Chronicles of Our Journey

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Local History

Gilda’s Club Quad Cities was founded when a group of local oncology nurses saw a need for social and emotional support for cancer patients and their families in our area. They approached Rich Horst asking for his help and he gathered a founding board of local community leaders in 1995 and together they began the process to establish a Gilda’s Club in our community.

Gilda’s Club Quad Cities opened its clubhouse doors on November 8, 1998, at the mansion on the hill with the red doors along River Drive in Davenport, Iowa. Gilda’s Club Quad Cities founding Executive Director was Claudia Robinson who led our organization for 18 years when she retired in 2016.

front view of original Gilda's Club mansion

Gilda’s Club Quad Cities made our home at our clubhouse on River Drive until December 2020 when we sold the home and began a journey to be more accessible to cancer patients and their families as well as lower operating costs to be more sustainable, allowing us to serve our community well into the future. We had a bold vision to be located within each hospital system near each of our local cancer centers with locations in both Iowa and Illinois. In February 2021 we opened our first clubhouse in Moline inside UnityPoint Health—Trinity just down the hall from their cancer center. Our new Davenport clubhouse opened the following year in September 2022 at Genesis Health Systems West Campus directly above their cancer center.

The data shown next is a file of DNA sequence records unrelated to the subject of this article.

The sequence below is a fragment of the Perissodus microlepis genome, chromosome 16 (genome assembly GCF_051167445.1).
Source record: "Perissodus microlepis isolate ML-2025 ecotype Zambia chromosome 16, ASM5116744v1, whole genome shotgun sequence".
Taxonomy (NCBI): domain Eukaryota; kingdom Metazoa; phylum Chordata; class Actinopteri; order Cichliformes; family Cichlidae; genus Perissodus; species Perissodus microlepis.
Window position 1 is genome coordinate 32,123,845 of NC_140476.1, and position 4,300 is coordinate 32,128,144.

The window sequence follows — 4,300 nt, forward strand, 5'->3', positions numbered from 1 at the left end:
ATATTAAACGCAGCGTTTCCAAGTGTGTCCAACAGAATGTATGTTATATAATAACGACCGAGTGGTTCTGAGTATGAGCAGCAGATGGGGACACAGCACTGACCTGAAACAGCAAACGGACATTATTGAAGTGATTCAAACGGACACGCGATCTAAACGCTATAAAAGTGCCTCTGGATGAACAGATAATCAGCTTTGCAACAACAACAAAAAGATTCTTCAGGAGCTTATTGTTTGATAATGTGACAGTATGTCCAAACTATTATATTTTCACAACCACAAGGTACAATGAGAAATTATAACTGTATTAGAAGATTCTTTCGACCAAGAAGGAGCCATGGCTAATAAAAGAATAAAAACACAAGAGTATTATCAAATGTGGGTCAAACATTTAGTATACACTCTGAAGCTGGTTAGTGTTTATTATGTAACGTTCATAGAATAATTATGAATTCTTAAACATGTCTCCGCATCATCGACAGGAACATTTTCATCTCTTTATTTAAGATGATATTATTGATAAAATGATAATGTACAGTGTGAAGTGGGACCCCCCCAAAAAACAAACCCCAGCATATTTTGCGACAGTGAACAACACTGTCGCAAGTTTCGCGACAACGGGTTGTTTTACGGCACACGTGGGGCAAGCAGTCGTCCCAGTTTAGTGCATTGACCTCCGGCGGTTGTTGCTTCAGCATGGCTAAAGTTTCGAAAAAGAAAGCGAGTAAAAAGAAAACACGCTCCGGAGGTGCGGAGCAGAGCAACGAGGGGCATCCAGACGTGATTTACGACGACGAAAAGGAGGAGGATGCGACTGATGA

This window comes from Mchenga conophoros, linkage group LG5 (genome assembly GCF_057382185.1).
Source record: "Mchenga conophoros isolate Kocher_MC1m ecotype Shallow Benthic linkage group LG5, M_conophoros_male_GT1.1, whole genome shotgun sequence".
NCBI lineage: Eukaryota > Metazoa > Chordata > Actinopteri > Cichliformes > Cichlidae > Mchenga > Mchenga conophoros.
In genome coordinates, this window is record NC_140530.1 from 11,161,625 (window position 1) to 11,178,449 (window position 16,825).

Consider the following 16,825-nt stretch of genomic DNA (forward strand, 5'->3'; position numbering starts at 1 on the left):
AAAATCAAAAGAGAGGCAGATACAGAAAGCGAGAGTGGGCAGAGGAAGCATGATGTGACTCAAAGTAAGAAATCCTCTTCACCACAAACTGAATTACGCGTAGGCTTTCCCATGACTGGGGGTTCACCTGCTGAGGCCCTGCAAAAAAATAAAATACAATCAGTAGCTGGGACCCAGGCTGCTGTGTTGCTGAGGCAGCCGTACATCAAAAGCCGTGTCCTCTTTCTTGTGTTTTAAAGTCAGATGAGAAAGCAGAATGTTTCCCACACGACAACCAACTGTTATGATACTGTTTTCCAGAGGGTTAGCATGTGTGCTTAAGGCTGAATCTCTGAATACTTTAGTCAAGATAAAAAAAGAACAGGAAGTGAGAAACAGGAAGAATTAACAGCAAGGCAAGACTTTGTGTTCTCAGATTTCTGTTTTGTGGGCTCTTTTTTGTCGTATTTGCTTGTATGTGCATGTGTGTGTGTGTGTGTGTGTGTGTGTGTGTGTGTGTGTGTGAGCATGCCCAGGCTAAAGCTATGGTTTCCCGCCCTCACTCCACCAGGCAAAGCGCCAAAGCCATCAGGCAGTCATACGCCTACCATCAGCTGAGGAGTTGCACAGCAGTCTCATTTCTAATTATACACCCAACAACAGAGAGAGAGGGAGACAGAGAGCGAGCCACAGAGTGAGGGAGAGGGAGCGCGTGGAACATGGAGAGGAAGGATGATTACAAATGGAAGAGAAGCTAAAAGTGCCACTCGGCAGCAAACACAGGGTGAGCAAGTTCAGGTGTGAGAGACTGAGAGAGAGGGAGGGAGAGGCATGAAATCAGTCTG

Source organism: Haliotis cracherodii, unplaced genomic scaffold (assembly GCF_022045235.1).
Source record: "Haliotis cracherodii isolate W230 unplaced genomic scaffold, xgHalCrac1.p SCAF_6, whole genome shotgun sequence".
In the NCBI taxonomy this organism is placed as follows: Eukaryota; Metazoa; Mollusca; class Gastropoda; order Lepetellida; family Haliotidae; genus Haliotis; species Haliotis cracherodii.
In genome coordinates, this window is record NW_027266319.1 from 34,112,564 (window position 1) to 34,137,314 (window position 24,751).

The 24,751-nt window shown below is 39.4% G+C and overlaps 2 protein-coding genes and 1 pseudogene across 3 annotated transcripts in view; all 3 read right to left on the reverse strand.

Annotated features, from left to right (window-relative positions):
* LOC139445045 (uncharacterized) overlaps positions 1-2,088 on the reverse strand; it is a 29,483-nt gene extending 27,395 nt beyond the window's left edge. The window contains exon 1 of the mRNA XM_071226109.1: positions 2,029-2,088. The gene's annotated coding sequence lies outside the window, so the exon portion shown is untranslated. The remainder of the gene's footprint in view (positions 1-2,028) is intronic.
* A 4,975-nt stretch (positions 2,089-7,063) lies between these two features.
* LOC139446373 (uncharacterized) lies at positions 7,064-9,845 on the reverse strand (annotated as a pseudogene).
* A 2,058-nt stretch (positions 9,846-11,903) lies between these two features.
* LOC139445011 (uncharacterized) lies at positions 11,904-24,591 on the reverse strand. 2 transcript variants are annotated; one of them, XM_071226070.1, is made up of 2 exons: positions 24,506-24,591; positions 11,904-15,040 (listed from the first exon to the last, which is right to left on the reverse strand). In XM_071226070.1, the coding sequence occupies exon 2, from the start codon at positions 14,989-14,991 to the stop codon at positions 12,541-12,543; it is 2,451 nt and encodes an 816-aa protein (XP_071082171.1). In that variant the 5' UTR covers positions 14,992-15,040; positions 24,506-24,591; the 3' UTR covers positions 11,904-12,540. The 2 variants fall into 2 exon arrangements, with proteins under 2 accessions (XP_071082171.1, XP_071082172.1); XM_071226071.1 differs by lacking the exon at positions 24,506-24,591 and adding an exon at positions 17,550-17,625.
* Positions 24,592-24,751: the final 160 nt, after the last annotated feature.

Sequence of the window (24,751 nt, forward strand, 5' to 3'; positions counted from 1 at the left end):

Since opening our doors in 1998, Gilda’s Club Quad Cities has served close to 4,500 individuals living with cancer and their loved ones. With locations in Iowa and Illinois we are reaching more people than ever before and are excited for continued growth within our region.

The Wellness Community

Our global network traces its roots to a yellow house in Santa Monica, California, where Harriet and Dr. Harold Benjamin transformed the way our culture faces cancer. After Harriet’s cancer diagnosis in 1972, Dr. Benjamin sought to create a community that would provide social and emotional support to cancer patients and their families and friends — all free of charge. The Wellness Community opened its doors in Santa Monica, CA in 1982 where Dr. Harold and Harriet Benjamin sought to create a safe space where people diagnosed with cancer and their loved ones could talk about their diagnosis and find support and connection. The vision was no one should face cancer alone. 


Gilda Radner, the late comedian and original Saturday Night Live cast member, benefited from The Wellness Community after being diagnosed with ovarian cancer in 1986. Joanna Bull was the Executive Director there but also worked as a cancer psychotherapist during Gilda Radner’s illness. After seeking refuge through weekly individual therapy, Joanna encouraged Gilda to attend The Wellness Community to connect with others living with cancer and attend programs. Gilda’s experience there inspired her to call for similar support-focused organizations in other cities.

original wellness community house
first Gilda's club ever opened in New York City

History of Gilda's Club